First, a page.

I was born up North (don’t hold it against me) and lived most of my formative years in Pennsylvania. From a young age I was obsessed with the natural world (see below photo). It started with the usuals like dinosaurs and such, but quickly turned into a passion for insects, spiders and other creepy-crawlers1. They were so strange and diverse that there was always something amazing to learn.

Only the nerdiest kids know how to draw
a microscope in kindergarten.
After high school I entered college at Salisbury University on the Eastern Shore of Maryland. I had a great time there and took as many zoology courses as I could. There I met many great scientists and was introduced to research studies and continuing to graduate school. I was not aware of the universities that had entomology programs and applied to NCSU on a whim after seeing one of my colleague’s certificates from the department. After applying I was very happy to be accepted and had no idea how wonderful the area, school and people were going to be.

In 2001 I started my master’s work on dung beetles (Scarabaeidae & Geotrupidae) inhabiting cattle pastures in the Piedmont (Salisbury, NC) and coastal plains (Goldsboro, NC) under the advisement of Dr. Wes Watson. The project was great. I was introduced to a charismatic group of insects, researching their seasonality, abundance and diversity, and performing experiments to show how they help fertilize different soils. I was also happy to participate in extension work, since teaching in any format is another passion of mine.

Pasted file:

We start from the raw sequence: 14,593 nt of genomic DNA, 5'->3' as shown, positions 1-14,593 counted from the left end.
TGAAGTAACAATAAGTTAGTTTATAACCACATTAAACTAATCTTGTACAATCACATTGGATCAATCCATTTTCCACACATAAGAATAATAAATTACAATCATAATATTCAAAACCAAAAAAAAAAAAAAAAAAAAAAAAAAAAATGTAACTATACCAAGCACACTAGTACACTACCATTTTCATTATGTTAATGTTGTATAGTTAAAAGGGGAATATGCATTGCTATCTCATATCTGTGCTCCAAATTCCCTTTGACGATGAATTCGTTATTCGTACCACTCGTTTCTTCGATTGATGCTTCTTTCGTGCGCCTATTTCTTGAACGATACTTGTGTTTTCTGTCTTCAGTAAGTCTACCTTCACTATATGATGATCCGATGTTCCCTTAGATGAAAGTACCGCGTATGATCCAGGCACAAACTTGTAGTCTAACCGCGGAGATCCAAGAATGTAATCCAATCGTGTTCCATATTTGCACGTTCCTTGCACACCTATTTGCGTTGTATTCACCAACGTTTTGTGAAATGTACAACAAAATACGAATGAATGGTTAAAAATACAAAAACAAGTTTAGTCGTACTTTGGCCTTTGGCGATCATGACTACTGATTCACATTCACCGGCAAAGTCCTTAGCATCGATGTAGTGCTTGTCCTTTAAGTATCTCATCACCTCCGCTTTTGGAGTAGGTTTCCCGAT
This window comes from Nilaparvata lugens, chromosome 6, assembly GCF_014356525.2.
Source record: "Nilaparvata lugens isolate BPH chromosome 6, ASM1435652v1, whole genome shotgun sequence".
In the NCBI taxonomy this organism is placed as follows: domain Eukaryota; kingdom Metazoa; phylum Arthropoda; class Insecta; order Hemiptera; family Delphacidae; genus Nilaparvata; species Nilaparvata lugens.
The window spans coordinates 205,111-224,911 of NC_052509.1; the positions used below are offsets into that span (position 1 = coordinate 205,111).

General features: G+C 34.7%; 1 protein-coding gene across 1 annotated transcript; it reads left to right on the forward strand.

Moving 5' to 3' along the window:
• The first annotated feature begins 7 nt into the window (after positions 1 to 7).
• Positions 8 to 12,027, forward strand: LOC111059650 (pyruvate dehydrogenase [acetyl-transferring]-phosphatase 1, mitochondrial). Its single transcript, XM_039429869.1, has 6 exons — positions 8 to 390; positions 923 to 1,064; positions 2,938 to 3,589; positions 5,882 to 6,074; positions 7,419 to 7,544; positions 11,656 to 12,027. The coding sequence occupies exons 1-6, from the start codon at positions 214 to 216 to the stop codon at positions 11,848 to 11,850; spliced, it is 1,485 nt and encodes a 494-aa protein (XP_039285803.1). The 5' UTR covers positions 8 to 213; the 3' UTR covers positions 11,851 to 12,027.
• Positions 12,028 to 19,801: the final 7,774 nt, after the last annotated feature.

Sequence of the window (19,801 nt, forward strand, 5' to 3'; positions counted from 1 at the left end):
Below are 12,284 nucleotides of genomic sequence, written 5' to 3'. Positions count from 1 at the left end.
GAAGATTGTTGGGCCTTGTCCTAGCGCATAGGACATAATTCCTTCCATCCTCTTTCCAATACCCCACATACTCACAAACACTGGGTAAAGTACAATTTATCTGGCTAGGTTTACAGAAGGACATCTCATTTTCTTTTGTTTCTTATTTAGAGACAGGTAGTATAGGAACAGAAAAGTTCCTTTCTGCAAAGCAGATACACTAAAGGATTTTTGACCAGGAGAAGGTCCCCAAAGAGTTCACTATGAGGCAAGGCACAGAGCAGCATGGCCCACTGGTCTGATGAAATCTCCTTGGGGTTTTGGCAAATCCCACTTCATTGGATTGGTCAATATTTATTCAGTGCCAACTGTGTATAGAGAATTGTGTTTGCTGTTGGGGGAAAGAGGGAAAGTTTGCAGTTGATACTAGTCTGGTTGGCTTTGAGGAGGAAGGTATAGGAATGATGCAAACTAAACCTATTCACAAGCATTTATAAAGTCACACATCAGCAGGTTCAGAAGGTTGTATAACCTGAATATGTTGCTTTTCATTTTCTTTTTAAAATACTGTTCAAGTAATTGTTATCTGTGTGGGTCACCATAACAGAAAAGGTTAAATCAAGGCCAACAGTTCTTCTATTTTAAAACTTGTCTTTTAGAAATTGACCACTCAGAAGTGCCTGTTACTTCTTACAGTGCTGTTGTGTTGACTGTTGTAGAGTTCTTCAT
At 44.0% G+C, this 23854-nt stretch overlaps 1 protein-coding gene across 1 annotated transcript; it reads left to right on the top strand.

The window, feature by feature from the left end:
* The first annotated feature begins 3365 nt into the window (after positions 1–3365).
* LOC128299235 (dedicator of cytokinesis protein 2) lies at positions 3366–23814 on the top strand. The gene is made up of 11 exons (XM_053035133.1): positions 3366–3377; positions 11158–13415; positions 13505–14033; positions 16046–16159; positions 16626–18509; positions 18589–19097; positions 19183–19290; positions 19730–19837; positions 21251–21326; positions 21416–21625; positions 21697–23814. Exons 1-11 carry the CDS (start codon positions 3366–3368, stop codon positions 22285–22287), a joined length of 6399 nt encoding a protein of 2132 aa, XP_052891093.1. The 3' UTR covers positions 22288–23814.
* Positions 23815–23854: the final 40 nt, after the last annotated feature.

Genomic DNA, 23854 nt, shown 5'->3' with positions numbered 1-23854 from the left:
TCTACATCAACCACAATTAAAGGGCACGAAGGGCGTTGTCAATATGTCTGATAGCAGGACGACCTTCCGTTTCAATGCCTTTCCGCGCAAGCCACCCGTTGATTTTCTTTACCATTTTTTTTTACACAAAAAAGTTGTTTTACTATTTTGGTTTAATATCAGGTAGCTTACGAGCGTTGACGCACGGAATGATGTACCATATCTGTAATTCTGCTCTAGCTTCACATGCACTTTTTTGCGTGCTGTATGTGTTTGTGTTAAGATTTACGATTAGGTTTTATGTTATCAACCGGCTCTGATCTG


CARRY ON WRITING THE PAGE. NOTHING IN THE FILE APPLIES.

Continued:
A rolling dung beetle (Melanocanthon bispinatus)
from North Carolina.

In 2004 I began my PhD work under Dr. Brian Wiegmann on the evolution of true flies (Diptera), one of the most underappreciated – yet extremely diverse – groups of animals. I used genetics to see how different groups of the more “primitive” flies, like mosquitoes and midges, were related to one another. It was eye opening to learn the things flies do and I could (and may well in the future) go on and on about them. Needless to say, I found another group to love2.